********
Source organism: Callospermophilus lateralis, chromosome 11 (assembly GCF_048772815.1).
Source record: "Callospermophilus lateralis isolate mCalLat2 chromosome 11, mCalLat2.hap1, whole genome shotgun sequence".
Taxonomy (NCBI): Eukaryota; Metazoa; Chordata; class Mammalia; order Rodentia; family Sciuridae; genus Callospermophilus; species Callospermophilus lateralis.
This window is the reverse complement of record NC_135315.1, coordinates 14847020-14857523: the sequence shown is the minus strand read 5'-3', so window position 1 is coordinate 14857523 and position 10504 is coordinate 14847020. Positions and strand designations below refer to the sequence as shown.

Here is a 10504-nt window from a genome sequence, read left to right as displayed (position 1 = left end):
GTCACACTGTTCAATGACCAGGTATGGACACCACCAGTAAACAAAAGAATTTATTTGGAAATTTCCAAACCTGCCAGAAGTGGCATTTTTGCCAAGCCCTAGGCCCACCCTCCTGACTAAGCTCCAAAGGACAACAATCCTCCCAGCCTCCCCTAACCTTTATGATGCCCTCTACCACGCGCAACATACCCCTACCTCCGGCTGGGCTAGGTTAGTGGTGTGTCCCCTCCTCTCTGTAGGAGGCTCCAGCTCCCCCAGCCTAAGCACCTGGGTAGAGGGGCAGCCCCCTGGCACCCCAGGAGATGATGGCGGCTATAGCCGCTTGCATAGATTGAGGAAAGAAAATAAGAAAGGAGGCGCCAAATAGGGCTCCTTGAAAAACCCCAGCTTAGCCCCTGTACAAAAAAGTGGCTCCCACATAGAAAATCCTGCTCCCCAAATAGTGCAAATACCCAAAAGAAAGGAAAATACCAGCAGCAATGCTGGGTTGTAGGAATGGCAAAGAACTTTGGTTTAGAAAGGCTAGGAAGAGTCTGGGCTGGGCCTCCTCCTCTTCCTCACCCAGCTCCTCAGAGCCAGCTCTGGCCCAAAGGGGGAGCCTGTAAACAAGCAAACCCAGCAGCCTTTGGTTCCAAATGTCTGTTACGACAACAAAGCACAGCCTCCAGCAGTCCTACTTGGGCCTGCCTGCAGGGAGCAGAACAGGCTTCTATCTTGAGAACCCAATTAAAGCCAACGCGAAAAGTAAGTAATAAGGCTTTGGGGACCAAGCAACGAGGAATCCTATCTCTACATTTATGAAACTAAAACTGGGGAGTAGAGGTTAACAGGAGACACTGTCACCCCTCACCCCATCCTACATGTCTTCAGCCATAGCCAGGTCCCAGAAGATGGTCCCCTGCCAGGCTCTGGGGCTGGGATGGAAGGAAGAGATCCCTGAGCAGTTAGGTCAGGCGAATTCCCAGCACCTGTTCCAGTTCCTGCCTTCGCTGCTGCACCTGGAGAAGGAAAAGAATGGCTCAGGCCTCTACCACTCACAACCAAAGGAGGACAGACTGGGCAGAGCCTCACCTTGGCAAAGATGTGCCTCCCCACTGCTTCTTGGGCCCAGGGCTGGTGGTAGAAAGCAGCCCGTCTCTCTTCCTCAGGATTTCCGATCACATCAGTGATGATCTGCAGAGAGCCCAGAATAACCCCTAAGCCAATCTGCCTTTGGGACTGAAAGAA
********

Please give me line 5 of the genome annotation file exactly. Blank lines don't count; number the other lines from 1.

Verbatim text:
Here is a 10504-nt window from a genome sequence, read left to right as displayed (position 1 = left end):